She stood near the center of the small room. It contained two chairs, neither of which looked capable of carrying her substantial personage. She had passed petit in her youth, dallied with curvaceous for a season, and spent many years as big boned. At this point in her life she was corpulent, on a good day. On bad days she was as big as a house.

“Hello? I am here about the diet.” Adriana said, waving around a piece she had torn out of a newspaper. There seemed to be nobody to see it as she waved it about, so she stopped. It drooped in her hand.

“One moment.” Said a voice from behind one of the tapestries.

She waited.

The tapestry was pushed aside, and a surprisingly young man stepped into the room.

“Are you really a Gypsy fortune teller?” Adriana asked. He seemed so young.

“Romani.” He said. “I am of the Romani people. I tell fortunes. I read cards. I read palms. You mentioned the diet?”

“Yes. Your advertisement says, ‘Lose a pound a day for the rest of your life.’ You can do this?” She asked.

“I can, if you are sure it is what you want.” Said the young man.

“I have tried everything. Oh, please. Can you help?” Cried Adriana.

“You have the money?” He asked.

Adriana extracted a large roll of bills from her purse. She handed it to the young man. He glanced at it, and put it in his pocket.

“You didn’t count it.” She said.

“I am a fortune teller. It is correct.” He said. “You are very sure of this?”

“Yes.” She moaned. “Please.”

The young man reached up and brushed her face with the back of his hand. He leaned close to Adriana’s ear.

“Thinner.” He whispered.

He stepped back. “It is done. A pound a day, for the rest of your life.”

Adriana was incredulous. “That’s it?” She asked.

“It will work.” He said. “I learned it from my grandfather. It worked for him, and his fathers before him.”

“I…..believe you.” Said Adriana. She turned to go.

“One more thing.” He said.

She turned back. He was holding out a business card. She took it, and looked at it.

“My sister’s bakery.” He said. “If you change your mind, talk to her. Ask for the strawberry pie. It was my grandfather’s favorite.”

Saturday, November 3, 2007

Everything You Need

Everything You Need

A short story by Michael R. Lockridge

“What is it?” asked Tommy. He held the old canvas bag up and looked at it. He gave it a sniff, and was pleased that it did not smell as musty as it looked. It smelled old, and somehow smelled a bit like the sea. It looked to be about three feet long, about two feet in diameter, and it had a braided chord drawstring.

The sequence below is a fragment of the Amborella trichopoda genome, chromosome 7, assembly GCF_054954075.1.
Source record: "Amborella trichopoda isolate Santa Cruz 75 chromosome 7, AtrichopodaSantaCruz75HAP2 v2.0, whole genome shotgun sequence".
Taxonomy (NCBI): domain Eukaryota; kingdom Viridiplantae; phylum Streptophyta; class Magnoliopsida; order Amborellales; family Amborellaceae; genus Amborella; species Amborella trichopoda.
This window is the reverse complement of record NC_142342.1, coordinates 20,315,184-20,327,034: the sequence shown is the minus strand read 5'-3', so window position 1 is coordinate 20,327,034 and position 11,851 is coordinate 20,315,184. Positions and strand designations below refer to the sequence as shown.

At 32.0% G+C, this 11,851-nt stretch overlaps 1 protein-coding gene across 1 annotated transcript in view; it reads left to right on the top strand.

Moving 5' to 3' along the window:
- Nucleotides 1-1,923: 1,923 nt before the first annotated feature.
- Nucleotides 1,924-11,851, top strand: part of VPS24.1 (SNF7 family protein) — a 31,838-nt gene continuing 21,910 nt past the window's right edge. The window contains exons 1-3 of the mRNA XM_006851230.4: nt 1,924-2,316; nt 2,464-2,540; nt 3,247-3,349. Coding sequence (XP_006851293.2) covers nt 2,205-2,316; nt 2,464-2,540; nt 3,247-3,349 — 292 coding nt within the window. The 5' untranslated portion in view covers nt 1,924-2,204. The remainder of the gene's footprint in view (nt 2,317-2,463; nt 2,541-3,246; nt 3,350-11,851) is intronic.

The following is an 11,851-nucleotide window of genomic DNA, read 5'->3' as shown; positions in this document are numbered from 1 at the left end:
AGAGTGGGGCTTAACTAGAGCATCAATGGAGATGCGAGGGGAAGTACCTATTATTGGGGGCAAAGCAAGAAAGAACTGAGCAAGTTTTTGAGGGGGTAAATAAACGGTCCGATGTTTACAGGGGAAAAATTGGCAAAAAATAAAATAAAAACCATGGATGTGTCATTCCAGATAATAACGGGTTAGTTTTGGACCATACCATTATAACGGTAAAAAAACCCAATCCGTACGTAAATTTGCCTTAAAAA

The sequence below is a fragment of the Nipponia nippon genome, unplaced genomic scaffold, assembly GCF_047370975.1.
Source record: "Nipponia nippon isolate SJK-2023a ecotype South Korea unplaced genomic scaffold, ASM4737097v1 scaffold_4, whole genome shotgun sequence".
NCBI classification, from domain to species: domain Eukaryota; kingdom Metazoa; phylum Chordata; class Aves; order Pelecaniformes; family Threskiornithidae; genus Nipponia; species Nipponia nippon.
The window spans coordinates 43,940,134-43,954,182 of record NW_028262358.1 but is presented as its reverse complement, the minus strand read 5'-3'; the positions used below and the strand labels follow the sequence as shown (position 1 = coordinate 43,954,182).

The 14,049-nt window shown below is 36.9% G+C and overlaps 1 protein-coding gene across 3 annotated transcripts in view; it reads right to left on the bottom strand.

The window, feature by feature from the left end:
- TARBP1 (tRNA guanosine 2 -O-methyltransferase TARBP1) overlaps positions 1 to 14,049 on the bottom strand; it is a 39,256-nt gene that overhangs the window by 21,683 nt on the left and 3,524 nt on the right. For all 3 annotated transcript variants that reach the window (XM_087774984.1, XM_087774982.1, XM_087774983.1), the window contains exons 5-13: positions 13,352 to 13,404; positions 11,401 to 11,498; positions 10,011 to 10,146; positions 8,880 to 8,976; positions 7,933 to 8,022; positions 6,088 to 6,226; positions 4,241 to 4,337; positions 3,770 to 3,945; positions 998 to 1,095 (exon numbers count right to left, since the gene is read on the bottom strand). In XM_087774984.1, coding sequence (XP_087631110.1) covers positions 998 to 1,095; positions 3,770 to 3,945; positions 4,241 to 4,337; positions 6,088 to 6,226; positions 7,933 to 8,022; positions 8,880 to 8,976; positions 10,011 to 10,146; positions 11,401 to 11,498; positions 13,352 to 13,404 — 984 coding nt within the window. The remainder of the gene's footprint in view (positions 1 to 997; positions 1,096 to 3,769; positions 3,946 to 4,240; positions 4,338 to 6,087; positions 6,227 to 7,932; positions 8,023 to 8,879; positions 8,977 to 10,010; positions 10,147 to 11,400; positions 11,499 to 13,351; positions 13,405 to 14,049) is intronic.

“It is a family heirloom.” Said his father. “Look inside.”

The request seemed silly. The bag was empty. Tommy pulled the mouth of the bag open, and reached inside. He touched something. Tommy almost dropped the bag. He gripped the object, and pulled it out of the bag.

“A book.” He said. “An old book. Leather.”

“The letters on the cover stand for Thomas James Morse. Your great, great grandfather.”

Tommy turned the book in his hands.

“Dad, the bag was empty.” Tommy said.

“Yes.” Said his father. He left the room and closed the door.

Tommy came into the kitchen to get a glass of milk. His father was sitting at the table, reading the paper. He folded his paper, and set it down next to his coffee.

“Dad, why aren’t we rich?” Tommy asked.

“You have been reading the journal?” his father asked.

Tommy nodded, and sat down. He put his glass on the table, and waited for his answer.

“What part did you read?” asked his dad.

“Thomas Morse was lost at sea. His ship broke up on a reef near an island.” Tommy related.

His father nodded, and encouraged him to go on.

“There was a seagull feather stuck between the pages at that part. That’s why I started reading there.” Said Tommy. “He grabbed the bag as the ship broke up. He made it to shore.”

His father took a sip of coffee, and waited for Tommy to go on.

“When he made it to shore, he opened the bag. Inside were this journal, a pen and ink. There were also a hatchet, a knife, some string, a small pan, and a box containing tinder and flint.”

“Everything he needed.” His father said, quietly.

“But Dad, the bag could have given him food and stuff.” Tommy said.

“What did he do with the things he got?” Asked his father.

“Built a fire to get warm and dry.” Answered Tommy. “He then was able to make a shelter. He made snares and fishing spears. He was able to stay alive for months, until a ship finally picked him up.”

His father nodded.

“He could have been rich!” Tommy blurted out. “We could be rich, with a bag like this!”

His father just looked at Tommy.

“Where did it come from?” Asked Tommy. “It’s just too weird.”

“I don’t know. We have Thomas’ journal, but he never relates just where the bag came from. He may not have learned to write before he got it. He was a man of the sea, traveling far. Some far off port, I have always imagined.”

Tommy thought for a while.

“It doesn’t give you what you want, does it?” Asked Tommy. “That’s why we aren’t rich, isn’t it?”

“No Tommy. It just gives you everything you need.” His father said, quietly.

“Everything you need.” Tommy thought out loud.

His father nodded, looking a bit sad.

“Everything you need.” He repeated. “Use it carefully, Tommy.”

Tommy nodded. He got up and went to his room. He looked at the bag for a long time. He then picked it up, and folded it carefully. He found a dark place, deep in his closet. He put the bag there, and then closed the door.

“Everything you need.” He repeated, and walked away.